When communication fails, I can’t help but be discouraged. I am a communicator. I believe in open, honest, and timely communication. When communication breaks down personally or professionally, I over analyze the crap out of it.

In my experiences communication typically breaks down for one of two reasons; misinterpretation and opposing viewpoints. Communication is like a dance, you have to flow, and pause, and continue with many other things in mind; the context, your partner, and the objective of being engaged in the event/activity.

Avoiding misinterpretation is achievable by everyone. First you need to be timely, when communication via email or text most quickly gets out of line is when there is a lag in the response for asking and answering questions. This is where a mole statement becomes a mountain to climb. For people initiating the communication, indicate the who, what, when, why and how of information pertinent to the conversation, and don’t assume that the reader of your message receives this information as you intend. For receivers of messages, when you are not sure, ask to be sure. Keep the dance going, be in step with the music, and flow and break when needed. Common understanding of the context and purpose of the communication helps everyone engage in the dance more effectively.

On the other hand, consistency in viewpoints and consensus is not always generally achievable. Because uniqueness is ever present and people do not always agree, on all issues, all of the time, consideration has to be made on when to toss in the towel if common acceptance is not possible. So I think acceptance is the biggest hurdle to combat the second cause of miscommunication. People just have to accept that people are different; they have different needs and different approaches. Dancing and communication are all about give and take. You have to offer and you have to accept. You also have to be willing to adjust when needed. Because people align their views, actions and behaviors based on their values, so with communication it’s impossible to find consensus on all matters, all of the time. Acceptance should be the goal when the viewpoints involved in the communication vary greatly.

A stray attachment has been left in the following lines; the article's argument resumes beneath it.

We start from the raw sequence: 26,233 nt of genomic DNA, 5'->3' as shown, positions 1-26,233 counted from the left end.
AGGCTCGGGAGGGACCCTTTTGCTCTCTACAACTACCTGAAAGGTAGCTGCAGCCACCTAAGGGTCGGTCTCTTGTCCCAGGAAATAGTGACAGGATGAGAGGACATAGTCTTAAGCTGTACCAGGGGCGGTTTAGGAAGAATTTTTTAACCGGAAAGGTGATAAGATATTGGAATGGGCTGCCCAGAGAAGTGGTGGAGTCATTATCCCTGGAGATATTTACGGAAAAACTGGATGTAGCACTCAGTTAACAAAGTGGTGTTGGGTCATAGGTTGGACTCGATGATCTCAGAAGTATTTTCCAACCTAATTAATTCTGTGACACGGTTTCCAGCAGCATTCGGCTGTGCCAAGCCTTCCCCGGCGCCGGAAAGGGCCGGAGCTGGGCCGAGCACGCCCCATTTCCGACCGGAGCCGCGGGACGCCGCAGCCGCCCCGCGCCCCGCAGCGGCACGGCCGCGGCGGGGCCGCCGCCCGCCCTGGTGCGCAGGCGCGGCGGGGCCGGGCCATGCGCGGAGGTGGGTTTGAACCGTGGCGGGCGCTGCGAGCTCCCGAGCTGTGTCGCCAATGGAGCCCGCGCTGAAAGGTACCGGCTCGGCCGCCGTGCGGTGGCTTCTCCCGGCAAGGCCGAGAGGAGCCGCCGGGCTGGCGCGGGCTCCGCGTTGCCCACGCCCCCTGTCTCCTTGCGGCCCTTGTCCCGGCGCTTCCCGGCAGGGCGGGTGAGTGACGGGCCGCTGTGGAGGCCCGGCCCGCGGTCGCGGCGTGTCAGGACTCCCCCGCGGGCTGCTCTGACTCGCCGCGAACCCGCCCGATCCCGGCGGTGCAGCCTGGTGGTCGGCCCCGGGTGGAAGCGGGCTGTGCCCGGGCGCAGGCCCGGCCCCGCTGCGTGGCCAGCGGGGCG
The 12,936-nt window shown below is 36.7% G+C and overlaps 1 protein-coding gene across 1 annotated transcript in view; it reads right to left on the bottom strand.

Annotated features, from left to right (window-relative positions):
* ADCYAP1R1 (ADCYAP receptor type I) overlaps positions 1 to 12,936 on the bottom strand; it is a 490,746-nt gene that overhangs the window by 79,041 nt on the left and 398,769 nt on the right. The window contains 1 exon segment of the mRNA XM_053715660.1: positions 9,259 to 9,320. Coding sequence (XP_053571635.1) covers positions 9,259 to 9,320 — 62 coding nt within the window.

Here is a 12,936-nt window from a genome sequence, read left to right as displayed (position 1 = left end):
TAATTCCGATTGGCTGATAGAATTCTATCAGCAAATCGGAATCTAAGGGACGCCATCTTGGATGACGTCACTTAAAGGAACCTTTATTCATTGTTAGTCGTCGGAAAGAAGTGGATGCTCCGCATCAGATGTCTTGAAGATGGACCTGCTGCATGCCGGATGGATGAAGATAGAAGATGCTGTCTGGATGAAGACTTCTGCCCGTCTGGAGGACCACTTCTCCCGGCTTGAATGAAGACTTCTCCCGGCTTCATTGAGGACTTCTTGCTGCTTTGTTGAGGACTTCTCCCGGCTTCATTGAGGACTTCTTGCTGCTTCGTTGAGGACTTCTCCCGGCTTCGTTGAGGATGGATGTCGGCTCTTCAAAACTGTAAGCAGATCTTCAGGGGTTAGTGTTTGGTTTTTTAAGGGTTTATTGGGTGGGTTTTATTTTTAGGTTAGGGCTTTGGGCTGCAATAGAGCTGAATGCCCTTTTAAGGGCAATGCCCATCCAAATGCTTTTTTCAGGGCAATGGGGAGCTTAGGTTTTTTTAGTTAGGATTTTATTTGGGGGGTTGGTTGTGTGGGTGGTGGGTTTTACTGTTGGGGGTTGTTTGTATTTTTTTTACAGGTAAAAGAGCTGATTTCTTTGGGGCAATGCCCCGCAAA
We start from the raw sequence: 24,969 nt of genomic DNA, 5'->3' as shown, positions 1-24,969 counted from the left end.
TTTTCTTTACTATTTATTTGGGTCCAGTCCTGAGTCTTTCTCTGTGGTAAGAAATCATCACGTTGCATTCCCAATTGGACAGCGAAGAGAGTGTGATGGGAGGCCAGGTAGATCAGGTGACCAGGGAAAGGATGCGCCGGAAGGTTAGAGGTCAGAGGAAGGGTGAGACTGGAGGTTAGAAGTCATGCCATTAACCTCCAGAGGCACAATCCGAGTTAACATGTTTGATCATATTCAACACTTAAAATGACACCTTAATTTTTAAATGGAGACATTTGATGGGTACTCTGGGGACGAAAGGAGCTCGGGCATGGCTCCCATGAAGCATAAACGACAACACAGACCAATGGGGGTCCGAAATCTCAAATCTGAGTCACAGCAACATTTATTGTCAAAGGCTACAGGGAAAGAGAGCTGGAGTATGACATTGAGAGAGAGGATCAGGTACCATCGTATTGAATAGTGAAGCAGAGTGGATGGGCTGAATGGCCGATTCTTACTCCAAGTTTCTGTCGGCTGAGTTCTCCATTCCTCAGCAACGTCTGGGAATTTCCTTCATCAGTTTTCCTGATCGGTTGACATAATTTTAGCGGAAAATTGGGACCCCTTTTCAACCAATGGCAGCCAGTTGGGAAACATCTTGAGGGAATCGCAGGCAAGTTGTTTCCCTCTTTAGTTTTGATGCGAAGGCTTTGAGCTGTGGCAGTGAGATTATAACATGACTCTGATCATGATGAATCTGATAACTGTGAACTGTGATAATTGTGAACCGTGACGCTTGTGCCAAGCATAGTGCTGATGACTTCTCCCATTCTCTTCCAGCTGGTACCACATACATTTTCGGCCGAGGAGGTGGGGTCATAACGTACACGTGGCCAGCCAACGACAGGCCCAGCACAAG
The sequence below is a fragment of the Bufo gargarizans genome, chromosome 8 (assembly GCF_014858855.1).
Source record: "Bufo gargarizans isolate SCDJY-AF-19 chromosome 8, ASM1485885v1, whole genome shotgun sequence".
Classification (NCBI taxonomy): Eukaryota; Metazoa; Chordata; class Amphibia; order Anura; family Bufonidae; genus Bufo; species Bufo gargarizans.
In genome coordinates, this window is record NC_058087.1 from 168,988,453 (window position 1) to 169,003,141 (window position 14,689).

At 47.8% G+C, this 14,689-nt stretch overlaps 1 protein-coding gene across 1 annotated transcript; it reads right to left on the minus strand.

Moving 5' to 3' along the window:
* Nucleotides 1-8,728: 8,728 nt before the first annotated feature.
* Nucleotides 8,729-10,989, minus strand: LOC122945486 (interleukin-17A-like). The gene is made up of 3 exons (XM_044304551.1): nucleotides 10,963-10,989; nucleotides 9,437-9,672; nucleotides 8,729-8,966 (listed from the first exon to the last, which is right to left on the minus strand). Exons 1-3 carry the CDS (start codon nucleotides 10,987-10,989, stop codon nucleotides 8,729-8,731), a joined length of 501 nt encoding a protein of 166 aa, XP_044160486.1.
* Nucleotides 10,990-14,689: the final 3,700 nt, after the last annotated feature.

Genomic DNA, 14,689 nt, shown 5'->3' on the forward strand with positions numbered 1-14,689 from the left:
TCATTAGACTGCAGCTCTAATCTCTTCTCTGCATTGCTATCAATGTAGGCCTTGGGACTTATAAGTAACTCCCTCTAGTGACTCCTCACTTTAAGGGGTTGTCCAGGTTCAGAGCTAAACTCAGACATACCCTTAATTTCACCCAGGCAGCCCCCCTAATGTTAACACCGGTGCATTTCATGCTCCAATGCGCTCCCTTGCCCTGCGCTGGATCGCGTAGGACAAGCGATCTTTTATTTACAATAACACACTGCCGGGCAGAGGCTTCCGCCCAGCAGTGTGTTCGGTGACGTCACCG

Another factor in avoiding miscommunication is asking yourself what to do when facing a dilemma or dispute is why is the communication breakdown occurring? Does everyone involved know the who what when why and how, is this situation arising because of misinformation, misunderstanding, or just a difference of world view points?

Sometimes the best strategy is avoidance, sometimes its acceptance (even if it’s only you accepting) and sometimes you have to assert yourself in a situation. When communication fails, its ultimately where things start getting tossed around, where emotions are high and where considerations have to be made. Do your best to mitigate these situations as best you can by simply understanding the situation and determining what’s the ultimate goal of the communication, how can emotive responses be defused and how can you resolve the misunderstanding, if that’s possible.

I personally can’t allow these conundrums to continue to affect me so much in the future. It’s counterproductive towards my ultimate life goals which are driven in effective use of what I have My time and mind space is limited.  Not allowing ineffective and negative communication consumes me is a positive step in the right direction for me.  It just sucks up my time, and depletes my emotional reserves.

The best advice I have to offer as a communications professional and person with life experience is to understand your situation, decide if clear communication or resolution of miscommunication is at all possible and, if not, make the most of bad situation by asserting yourself. Don’t allow people to crap communicate to you. Block what’s bad by only absorbing what’s good, insert hip moving and shaking here.

About lovelytellyourmother

CEO of A-Team Inc. Smart. Brave. Kind.

Posted on May 17, 2012, in Passion and tagged , , , . Bookmark the permalink. Leave a comment.

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